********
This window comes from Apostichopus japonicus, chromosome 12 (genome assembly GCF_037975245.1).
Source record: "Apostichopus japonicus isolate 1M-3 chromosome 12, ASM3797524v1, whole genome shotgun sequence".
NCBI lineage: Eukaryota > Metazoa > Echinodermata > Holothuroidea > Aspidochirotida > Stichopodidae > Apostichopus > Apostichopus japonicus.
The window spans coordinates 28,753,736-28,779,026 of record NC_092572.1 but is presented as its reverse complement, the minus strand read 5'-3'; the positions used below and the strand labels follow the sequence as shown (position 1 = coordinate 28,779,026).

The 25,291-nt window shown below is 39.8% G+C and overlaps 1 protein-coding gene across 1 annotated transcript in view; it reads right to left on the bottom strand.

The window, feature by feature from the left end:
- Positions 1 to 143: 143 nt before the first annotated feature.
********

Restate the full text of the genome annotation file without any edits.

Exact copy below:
This window comes from Apostichopus japonicus, chromosome 12 (genome assembly GCF_037975245.1).
Source record: "Apostichopus japonicus isolate 1M-3 chromosome 12, ASM3797524v1, whole genome shotgun sequence".
NCBI lineage: Eukaryota > Metazoa > Echinodermata > Holothuroidea > Aspidochirotida > Stichopodidae > Apostichopus > Apostichopus japonicus.
The window spans coordinates 28,753,736-28,779,026 of record NC_092572.1 but is presented as its reverse complement, the minus strand read 5'-3'; the positions used below and the strand labels follow the sequence as shown (position 1 = coordinate 28,779,026).

The 25,291-nt window shown below is 39.8% G+C and overlaps 1 protein-coding gene across 1 annotated transcript in view; it reads right to left on the bottom strand.

The window, feature by feature from the left end:
- Positions 1 to 143: 143 nt before the first annotated feature.